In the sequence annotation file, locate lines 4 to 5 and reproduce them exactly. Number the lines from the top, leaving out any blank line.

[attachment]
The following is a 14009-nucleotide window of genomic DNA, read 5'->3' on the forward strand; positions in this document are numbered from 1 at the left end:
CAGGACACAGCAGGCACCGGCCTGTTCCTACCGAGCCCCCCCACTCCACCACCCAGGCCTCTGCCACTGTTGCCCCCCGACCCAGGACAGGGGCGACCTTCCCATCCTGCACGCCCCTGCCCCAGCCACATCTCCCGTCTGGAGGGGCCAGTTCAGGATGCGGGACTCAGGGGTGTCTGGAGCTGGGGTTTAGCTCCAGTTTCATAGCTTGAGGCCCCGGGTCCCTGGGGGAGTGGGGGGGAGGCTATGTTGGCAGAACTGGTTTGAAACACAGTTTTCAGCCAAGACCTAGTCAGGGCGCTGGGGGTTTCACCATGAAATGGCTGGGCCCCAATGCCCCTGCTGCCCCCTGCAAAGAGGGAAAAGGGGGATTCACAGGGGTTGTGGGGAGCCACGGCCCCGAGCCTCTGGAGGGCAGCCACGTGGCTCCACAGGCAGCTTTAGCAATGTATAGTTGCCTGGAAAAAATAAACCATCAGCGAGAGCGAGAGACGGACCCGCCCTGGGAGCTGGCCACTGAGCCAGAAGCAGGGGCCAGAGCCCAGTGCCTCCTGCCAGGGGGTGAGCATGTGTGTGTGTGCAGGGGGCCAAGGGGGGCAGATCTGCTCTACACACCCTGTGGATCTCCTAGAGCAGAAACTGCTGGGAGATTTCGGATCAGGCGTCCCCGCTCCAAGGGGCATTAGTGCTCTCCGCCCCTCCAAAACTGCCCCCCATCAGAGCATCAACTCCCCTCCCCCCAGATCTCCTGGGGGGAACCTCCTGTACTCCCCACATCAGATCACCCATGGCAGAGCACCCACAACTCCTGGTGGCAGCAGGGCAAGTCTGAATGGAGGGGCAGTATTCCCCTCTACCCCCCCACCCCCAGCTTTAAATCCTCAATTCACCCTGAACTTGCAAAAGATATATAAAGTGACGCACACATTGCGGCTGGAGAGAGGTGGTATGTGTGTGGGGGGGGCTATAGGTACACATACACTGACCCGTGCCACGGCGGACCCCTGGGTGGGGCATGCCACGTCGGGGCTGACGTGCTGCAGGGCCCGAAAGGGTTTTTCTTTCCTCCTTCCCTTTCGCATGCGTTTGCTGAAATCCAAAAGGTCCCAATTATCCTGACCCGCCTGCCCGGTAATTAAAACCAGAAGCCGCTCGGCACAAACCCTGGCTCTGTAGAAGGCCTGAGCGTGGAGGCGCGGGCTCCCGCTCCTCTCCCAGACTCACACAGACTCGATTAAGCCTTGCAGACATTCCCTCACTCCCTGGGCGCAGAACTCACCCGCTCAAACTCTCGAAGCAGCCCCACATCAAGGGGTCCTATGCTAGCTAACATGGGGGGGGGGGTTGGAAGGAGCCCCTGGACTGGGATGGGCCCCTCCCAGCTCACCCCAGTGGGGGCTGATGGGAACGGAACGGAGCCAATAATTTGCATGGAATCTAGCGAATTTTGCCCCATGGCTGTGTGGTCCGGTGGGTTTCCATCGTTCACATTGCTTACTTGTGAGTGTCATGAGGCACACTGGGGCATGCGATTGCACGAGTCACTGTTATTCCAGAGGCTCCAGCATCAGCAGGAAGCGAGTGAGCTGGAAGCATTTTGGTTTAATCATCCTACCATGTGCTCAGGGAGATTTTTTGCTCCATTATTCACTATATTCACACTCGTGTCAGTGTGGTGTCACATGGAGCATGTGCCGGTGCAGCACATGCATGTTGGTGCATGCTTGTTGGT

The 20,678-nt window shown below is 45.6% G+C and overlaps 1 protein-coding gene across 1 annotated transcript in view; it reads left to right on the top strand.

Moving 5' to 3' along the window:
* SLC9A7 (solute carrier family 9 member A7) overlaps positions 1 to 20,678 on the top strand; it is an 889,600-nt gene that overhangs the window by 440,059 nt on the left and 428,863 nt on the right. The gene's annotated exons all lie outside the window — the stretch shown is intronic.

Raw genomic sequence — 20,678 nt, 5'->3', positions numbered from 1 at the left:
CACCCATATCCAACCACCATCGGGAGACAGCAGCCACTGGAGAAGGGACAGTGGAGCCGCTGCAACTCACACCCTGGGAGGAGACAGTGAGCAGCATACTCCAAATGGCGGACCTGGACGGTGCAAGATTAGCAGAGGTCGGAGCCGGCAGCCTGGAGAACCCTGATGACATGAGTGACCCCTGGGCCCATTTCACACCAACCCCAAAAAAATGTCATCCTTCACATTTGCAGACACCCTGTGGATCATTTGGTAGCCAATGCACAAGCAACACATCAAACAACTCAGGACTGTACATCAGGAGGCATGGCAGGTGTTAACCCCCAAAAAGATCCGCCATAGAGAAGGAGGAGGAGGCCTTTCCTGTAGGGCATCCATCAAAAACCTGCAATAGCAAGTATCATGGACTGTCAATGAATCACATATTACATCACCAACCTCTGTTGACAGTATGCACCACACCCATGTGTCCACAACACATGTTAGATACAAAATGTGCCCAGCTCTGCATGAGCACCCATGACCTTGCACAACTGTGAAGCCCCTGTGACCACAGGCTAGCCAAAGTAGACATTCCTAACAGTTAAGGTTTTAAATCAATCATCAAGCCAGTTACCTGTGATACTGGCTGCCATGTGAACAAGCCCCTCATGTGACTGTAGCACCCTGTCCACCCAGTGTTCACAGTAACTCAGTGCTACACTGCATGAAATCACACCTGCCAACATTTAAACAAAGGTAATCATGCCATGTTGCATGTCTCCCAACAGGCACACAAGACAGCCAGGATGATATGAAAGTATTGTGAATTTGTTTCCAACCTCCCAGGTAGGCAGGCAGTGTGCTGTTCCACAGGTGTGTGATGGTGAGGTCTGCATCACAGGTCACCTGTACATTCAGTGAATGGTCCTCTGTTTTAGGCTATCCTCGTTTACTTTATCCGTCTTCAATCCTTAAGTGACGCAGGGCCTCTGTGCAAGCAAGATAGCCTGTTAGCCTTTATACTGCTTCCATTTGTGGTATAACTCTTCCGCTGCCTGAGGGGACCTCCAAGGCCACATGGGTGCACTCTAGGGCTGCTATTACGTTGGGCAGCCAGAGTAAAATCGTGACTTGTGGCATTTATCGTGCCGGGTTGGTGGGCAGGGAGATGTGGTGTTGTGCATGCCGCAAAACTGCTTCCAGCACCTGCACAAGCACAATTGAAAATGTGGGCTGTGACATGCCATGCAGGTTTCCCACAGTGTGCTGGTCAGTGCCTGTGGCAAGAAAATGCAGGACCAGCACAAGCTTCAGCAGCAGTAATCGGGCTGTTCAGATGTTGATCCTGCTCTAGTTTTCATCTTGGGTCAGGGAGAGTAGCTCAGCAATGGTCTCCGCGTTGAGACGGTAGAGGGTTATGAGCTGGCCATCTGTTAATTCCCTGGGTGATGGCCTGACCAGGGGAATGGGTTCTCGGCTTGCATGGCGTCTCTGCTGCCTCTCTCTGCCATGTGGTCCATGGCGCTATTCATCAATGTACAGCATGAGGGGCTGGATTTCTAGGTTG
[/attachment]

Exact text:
Moving 5' to 3' along the window:
* SLC9A7 (solute carrier family 9 member A7) overlaps positions 1 to 20,678 on the top strand; it is an 889,600-nt gene that overhangs the window by 440,059 nt on the left and 428,863 nt on the right. The gene's annotated exons all lie outside the window — the stretch shown is intronic.